The art of the startup pivot

We have a great guest blog from Karan Jain today. Karan recently participated in the Lean Startup Machine‘s Dc workshop March 23-25, and came out with a new appreciation for the power of the pivot. We thought this would be great insight for you- enjoy!


Pivots are everywhere or how I learned from my invalidated assumptions at #LSMDC (and you can too).

By: Karan Jain

Going into the Lean Startup Machine, I didn’t know really what to expect. My knowledge of lean principles was limited to a handful of DC Lean Startup Circle Meetups (highly recommended finding meeting like this for those interested in getting involved in the startup scene) as well as various blog posts, articles, and videos; I hadn’t worked on a startup before, let alone ‘run’ a ‘business’. And I certainly had never really engaged in customer development. That being said, LSM ended up being one of the most thoroughly exciting, educational, and exhausting weekends I can remember.

Though I arrived with a team and idea, that shouldn’t discourage anyone from attending; in fact, most teams formed on Friday night with some of the best ideas, in my opinion, being thought up right on the spot! One of the great things about LSM is that it simplifies, quantifies, and clarifies the entire process of transforming ideas into businesses in just a few days. Broadly speaking, the process works as follows: outline your assumptions, test the riskiest ones, pivot accordingly, and iterate. After just a few iterations of this will give you a clearer vision of the problem you’re trying to solve, the market you’re seeking to serve, and the product that you hope to build. In that way, LSM offers something to everyone, no matter what stage of the entrepreneurial process they are at. In fact, corporations are even adopting lean principles to innovate and grow.

The idea my team worked on was for a crowd sourced lending platform for local businesses, tentatively called Clovest. Therefore, our riskiest assumption to test was businesses’ need for financing. So, we got out of the building early on Saturday and started conducting some problem interviews. All these followed roughly the same lines—what sorts of financing issues do you encounter? What kinds of projects need financing? How are projects funded if you don’t get financing? Through the process, we picked up some really valuable insights. For example, our target market was not who we assumed it would be; additionally, access to financing wasn’t as much of an issue as the high cost and hassle of obtaining it. More than invaliding those assumptions though, the process taught me the value and importance of a key lean strategy: the pivot.

Pivots, I had previously assumed were these large 180-degree shifts in a product or business. As we went through these interviews, however, I realized that we were constantly pivoting. After invalidating our initial assumptions, we altered our approach for the rest of the weekend; the businesses we targeted, the questions we asked, the tone of our pitch— everything was slightly different. By doing so, we improved our findings, connected better with customers, and even signed letters of intent. Through customer development, I discovered that the willingness and ability to pivot is a key driving force of progress. Lean businesses are powerful precisely because they are able to evolve given the changing needs of customers and the market. And while we learned this at a very early point in the startup process, I really do believe it applies to startups of all sizes and at all stages of development. Though we didn’t finish testing all of our assumptions, uncovering the nature and ubiquity of the pivot has really clarified our agenda for our next round of customer development: pivot early and pivot often.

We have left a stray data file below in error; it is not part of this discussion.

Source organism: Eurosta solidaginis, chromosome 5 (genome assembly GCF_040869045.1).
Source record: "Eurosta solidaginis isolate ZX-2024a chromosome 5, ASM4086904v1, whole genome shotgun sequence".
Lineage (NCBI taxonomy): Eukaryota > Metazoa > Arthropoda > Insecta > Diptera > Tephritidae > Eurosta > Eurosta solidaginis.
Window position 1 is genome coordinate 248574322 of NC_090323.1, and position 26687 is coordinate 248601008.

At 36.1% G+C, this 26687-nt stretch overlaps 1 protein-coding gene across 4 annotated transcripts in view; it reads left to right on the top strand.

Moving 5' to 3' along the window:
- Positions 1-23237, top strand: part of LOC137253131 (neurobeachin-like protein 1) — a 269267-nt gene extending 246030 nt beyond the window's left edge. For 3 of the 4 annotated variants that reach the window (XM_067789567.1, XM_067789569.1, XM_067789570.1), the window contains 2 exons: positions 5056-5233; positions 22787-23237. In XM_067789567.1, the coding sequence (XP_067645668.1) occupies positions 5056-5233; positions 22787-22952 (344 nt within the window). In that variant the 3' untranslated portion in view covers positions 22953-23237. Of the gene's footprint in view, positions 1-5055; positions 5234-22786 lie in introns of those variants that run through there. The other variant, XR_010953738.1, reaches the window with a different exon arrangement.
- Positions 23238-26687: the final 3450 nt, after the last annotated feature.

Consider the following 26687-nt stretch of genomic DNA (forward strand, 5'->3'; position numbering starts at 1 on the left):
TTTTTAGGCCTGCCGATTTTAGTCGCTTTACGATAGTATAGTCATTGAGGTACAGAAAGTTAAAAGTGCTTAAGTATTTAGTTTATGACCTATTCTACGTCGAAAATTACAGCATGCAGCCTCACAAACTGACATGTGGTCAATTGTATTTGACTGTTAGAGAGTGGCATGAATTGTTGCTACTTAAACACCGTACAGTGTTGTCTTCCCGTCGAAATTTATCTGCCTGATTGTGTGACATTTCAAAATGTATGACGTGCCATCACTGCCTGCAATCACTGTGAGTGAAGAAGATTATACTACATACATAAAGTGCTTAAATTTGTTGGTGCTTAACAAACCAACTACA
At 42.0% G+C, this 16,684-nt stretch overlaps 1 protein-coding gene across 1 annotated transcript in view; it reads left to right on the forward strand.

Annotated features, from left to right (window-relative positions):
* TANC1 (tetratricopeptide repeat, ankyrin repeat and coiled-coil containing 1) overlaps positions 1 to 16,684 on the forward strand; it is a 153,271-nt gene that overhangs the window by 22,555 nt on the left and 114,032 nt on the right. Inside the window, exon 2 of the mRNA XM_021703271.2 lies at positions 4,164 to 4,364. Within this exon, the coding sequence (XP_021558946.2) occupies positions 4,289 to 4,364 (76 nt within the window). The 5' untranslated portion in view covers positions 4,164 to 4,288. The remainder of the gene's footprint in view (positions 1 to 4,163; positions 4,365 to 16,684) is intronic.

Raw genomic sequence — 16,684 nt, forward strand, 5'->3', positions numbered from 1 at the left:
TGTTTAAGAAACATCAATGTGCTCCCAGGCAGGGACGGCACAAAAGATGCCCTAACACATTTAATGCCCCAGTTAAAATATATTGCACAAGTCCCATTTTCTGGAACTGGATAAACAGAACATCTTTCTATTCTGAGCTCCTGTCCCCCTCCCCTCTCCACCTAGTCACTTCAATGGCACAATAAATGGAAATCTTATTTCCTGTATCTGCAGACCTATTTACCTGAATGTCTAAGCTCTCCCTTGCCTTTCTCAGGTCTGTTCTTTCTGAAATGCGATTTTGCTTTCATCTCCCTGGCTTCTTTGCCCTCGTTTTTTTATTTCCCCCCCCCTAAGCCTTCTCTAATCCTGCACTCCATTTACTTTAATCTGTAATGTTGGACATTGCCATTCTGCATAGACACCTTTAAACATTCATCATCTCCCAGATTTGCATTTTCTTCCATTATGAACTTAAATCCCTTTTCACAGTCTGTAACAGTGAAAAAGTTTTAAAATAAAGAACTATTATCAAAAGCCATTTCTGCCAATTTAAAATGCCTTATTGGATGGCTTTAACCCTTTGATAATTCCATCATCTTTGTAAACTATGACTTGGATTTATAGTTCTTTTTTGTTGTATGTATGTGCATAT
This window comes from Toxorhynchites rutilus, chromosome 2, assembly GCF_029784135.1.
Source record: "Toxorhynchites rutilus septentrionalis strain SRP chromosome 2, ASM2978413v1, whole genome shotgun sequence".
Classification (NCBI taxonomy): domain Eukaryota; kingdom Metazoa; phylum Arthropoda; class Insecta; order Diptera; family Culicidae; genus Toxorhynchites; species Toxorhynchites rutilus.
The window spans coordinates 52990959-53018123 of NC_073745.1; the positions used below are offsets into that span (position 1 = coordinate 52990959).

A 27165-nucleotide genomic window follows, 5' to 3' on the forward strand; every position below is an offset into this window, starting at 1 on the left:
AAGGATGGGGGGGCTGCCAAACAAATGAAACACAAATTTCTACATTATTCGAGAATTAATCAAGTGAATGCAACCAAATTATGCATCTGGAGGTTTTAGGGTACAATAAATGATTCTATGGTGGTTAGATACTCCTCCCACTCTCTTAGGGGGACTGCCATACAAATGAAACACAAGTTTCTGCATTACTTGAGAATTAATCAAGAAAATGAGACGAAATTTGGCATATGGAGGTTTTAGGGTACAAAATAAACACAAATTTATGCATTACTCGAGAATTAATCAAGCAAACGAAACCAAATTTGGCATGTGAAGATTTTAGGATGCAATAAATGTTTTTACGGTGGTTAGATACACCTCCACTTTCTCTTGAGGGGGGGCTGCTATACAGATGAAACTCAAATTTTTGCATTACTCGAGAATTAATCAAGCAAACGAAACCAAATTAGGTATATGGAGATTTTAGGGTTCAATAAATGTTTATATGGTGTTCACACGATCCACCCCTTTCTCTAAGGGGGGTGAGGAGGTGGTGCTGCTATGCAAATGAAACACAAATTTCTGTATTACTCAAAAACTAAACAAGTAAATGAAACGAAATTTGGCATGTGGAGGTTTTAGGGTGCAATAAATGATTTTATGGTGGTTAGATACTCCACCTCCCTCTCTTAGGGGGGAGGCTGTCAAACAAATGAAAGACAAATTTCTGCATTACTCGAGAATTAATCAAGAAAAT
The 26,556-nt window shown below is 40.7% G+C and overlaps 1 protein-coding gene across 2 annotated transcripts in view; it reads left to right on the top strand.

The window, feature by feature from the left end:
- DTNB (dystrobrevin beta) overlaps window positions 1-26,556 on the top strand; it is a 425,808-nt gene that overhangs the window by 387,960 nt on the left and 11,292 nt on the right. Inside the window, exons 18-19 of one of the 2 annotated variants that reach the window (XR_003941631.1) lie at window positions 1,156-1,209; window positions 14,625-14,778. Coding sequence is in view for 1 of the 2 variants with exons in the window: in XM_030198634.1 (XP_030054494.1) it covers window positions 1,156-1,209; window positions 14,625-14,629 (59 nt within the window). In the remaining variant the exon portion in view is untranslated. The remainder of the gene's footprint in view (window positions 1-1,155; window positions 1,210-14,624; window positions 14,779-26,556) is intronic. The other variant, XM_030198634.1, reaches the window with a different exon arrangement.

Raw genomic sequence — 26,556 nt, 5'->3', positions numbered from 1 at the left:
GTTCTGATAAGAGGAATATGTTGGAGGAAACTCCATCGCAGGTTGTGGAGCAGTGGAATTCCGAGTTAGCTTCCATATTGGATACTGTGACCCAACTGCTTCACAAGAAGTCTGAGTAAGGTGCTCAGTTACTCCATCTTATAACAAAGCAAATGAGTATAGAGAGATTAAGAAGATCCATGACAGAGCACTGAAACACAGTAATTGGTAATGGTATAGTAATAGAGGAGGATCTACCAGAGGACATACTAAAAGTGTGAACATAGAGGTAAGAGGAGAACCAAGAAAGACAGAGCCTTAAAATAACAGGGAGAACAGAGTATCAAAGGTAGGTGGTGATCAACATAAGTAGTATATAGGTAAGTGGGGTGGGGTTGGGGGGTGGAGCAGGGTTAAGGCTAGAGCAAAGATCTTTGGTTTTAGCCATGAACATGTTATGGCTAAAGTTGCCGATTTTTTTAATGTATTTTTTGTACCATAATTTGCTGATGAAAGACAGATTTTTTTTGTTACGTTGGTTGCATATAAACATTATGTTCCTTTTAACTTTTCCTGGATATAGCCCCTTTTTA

I highly recommend LSM not only to those pursuing their own startup ideas or refining their business models, but to anyone looking to get more involved with startups in their area. After all, lean principles are truly agnostic—they work in every industry, every team within a business, and at every stage of development. And while you think you may be able to read the book and pick it up, there is nothing that compares to practicing customer development yourself. Though we only went home with the “no yuppies” award (that’s another story), we did collect LOIs from three businesses in under 24 hours. If that doesn’t entice you, the two days of unlimited access to a set of seasoned mentors who provide invaluable advice and are genuinely dedicated to helping your team succeed, should. Not to mention, there are crash courses in all things metric, whether it’s how to leverage AdWords or create a launch page and convert users. If for nothing else, the fast pace, great co-working environment, and high caliber of participants made it a truly enjoyable and memorable weekend. Looking forward to future lean events and what comes of all the impressive work put in by the LSM DC teams. Big thanks to all the organizers, mentors, and participants for making a truly memorable and enjoyable weekend.

Karan Jain is a web developer at the Federal Reserve and aspiring entrepreneur in the DC area. You can find him on twitter @niajnarak or email him at

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